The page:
While our main source is the neighbouring juicery and brewery, we have also worked with nearby supermarkets and cafés.
Bokashi composting is an air sealed proces suitable for indoors production, taking 7 weeks from start to finish.
Our self made bokashi bins need to be drained during the composting process. The liquid is sold as a powerful fertilizer.
By mixing it with finished soil, the nutritional compost is broken down and made avaible for plants.
Our core offering is a complete growing kit to kickstart new urban farmers in Oslo. It consists of mixed soil and compost, seeds and instructions packed in a growing bag made from discarded grain bags from our neighbouring brewery.
A pop-up sales model was chosen to accomodate the need of flexible working hours from both the youths and Nabolagshager. While the steps of the service flow is linear, the exact excecution of each step can be moved in time.
The area of Grønland is hightly concentrated with small businesses, and the amount of potential partnerships is huge.
At the end of our engagement in Oslo Living Lab, we had established relations with five neighbouring businesses.
At the very first workshop, we let the youths plan two years ahead. This created both a shared vision and nice discussions about what needed to be done in what order.
The shared timeline gave us as facilitators a foundation to set up weekly plans, adjusting as we went. We purposefully kept from planning long term to be able to respond to new insights.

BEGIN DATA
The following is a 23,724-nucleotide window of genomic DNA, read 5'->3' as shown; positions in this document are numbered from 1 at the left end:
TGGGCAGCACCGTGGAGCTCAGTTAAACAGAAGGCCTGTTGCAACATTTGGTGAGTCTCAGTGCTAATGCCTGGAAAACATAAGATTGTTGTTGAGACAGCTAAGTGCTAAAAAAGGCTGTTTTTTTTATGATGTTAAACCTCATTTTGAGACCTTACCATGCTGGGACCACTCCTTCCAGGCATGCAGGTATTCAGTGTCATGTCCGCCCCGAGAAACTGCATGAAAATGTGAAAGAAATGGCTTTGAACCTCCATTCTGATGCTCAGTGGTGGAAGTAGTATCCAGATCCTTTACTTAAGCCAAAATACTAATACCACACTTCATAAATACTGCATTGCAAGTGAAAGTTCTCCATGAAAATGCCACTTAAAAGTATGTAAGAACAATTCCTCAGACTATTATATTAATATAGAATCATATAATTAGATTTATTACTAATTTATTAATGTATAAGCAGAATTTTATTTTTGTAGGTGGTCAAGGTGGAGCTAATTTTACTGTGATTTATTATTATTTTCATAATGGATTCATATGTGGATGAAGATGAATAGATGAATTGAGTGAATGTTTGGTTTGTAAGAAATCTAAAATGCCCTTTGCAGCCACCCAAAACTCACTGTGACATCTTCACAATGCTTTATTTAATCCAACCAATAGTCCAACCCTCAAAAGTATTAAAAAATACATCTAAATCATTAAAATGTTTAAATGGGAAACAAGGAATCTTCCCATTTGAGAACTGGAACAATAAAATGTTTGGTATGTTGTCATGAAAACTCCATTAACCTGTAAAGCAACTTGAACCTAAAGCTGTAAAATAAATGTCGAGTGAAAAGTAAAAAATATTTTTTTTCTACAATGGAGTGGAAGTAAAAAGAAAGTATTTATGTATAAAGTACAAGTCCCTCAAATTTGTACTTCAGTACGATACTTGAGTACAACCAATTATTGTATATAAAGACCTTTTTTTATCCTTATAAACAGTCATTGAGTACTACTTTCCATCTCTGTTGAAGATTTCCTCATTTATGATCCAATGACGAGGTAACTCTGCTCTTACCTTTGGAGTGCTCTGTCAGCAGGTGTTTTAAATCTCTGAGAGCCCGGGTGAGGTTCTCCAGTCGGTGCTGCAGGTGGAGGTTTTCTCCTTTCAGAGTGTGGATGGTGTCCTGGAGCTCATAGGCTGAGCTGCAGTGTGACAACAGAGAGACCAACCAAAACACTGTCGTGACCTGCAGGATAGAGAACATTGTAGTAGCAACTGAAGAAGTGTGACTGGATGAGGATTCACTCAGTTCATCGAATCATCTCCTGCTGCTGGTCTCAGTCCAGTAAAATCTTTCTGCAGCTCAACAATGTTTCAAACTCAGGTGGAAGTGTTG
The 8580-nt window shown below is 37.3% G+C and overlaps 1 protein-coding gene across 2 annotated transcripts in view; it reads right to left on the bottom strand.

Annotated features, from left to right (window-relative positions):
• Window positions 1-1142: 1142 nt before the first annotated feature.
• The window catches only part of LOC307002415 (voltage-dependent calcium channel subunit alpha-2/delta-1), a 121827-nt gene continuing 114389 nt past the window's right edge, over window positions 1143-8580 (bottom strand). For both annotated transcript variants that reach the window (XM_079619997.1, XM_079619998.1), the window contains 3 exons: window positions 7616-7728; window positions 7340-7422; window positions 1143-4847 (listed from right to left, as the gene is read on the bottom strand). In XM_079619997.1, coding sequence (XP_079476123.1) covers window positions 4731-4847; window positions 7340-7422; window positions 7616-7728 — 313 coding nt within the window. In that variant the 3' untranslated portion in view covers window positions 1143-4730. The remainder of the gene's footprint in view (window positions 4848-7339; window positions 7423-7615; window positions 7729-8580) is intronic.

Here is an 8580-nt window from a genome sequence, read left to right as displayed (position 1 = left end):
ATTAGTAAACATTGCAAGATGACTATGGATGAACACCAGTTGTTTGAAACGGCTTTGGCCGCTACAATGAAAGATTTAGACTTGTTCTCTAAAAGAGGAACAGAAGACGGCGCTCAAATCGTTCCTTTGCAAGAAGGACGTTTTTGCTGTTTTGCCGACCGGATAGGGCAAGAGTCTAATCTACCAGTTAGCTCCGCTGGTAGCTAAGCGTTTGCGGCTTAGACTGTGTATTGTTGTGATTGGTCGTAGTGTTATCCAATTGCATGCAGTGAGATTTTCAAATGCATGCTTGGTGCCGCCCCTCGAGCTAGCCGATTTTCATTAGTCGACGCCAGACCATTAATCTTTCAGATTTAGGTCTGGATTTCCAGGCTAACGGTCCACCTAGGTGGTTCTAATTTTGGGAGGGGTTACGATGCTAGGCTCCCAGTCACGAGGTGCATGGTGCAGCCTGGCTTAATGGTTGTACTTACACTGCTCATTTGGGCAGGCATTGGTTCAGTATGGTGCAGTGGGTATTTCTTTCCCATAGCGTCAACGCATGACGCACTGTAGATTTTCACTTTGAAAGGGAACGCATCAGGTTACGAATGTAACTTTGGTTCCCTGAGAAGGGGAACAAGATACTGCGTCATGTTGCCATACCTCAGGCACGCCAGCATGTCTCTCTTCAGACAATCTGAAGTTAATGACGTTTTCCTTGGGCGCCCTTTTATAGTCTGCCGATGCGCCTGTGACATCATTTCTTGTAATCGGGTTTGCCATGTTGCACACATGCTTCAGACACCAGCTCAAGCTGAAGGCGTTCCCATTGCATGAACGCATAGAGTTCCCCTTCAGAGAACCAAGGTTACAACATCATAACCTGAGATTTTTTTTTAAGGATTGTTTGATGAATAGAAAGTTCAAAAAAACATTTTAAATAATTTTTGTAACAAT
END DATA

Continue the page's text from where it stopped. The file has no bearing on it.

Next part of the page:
Neither me, Nikolai or the youths had much expertise on composting. We therefore prototyped together to share the learning process with all. When our compost went bad, we consulted nearby experts, and when it worked, we upscaled.
To let the youths show off their practical and collaborative skills, we tasked them with making a hat store concept in 30 minutes.
The group to collected images that resonated with them and the business. Discussing them let us pinpoint a branding direction.
As facilitators we synthesized the pinterest board into a mood board describing our materials, textures, typography and colors.
How do you engage 17 year olds in discussing brand personality? You let them pick the music of our hypothetical store of course!
It was important to get their input at the start of every process. For our logo, everyone sketched 20 ideas each in 20 minutes.
After refining their preferred ideas, we always presented our work back to them to validate if it reflected the groups thoughts.
It was central to remain humble, and bring in external experts to consult us as a group. Minsk helped us with branding.
Everyone got to design their own uniform, consisting of a thrifted black piece of clothing freely decorated with our graphics.
The model describes the realtionship between facilitators/designers and the co-creating group. The facilitators job is to help the group ideate and structure their thoughts, before refining their ideas and presenting the work back to the group. When the group is stuck in the process, external expertise is brought in for consultation and guidance.
Our proposed model is based on the 36 workshops we held together with the youths between September and December 2018. We planned workshops, let the youths ideate, refined their ideas and validated the our work with them, and cosulted experts.
Simplifying the model of the British Design Council, we color code the steps according to the exploration and decision phases.
We now can now see at what level the creative phases operates, with shades indicating iterations.
By color coding the process, and then removing the text labels, we can see that most of the decision making (yellow) has been taken at the higher level of the group. This is something we consider fundamental to the creative spark plug model. Secondly, we can see that the process is narrowing over time. In short, the group is learning and becoming more and more self sufficient.
Several physical copies are going into the research project, and we hope to inspire others to adopt a bottom-up and co-creative approach to green employment.
The final delivery of the project was a website Nabolagshager can use to promote the project to politicians, stakeholders and researchers outside of Oslo.